In the two decades that followed the Norman Conquest, most of the land in England passed into the hands of French-speaking nobles. This process not only brought the feudal system to England, it also brought the French language to the peasants out in the countryside. In this episode, we explore these developments, and we look at some of the first words to pass from Norman French into English. We also examine an early Middle English passage from Robert of Gloucester.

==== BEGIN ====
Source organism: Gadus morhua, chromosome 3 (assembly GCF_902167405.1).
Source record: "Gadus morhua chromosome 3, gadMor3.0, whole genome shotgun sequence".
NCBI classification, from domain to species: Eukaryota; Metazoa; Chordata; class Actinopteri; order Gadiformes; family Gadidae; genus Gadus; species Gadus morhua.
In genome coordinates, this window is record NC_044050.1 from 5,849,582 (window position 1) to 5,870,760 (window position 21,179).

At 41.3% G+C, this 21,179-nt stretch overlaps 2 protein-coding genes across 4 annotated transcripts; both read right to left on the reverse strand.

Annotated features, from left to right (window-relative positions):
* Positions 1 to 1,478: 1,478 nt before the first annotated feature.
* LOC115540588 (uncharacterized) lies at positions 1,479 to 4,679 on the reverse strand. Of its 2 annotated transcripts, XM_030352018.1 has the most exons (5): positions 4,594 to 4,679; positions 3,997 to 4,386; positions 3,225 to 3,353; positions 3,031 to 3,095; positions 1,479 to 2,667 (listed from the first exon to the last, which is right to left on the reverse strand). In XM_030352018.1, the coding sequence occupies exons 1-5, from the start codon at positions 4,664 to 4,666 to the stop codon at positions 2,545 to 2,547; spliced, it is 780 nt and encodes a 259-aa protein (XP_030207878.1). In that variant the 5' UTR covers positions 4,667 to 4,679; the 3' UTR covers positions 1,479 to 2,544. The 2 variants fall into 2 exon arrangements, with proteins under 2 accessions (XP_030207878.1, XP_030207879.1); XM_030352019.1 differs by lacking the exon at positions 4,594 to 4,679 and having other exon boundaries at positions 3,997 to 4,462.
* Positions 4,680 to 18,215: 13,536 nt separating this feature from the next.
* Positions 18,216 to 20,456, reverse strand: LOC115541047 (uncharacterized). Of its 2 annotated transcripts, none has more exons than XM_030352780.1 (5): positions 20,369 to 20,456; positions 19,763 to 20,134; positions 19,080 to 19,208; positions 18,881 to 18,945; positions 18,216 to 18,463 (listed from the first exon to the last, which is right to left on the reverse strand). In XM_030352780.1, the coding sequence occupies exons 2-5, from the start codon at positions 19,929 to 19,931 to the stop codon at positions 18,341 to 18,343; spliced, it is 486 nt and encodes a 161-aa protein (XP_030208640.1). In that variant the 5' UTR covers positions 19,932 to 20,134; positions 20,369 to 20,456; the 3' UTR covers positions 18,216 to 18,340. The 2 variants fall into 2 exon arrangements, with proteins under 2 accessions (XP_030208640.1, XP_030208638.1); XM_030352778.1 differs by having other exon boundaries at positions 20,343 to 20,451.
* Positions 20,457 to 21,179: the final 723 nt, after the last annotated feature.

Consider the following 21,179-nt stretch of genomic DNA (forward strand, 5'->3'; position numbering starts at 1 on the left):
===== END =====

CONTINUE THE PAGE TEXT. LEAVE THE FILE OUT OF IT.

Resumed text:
It may come as a surprise that William the Conqueror embraced English after the Norman Conquest. He also maintained much of the existing Anglo-Saxon bureaucracy. Had William continued those policies, the English language would be very different today. Despite William’s attempt to rule as an ‘English’ king, his favorable policies quickly vanished in the wake of a series of rebellions throughout his newly conquered kingdom. Afterwards, William initiated the process by which the Anglo-Saxon nobility and land holders were removed from power and replaced with his French allies. The new French aristocracy established a social environment which shaped the transition of Old English into Middle English.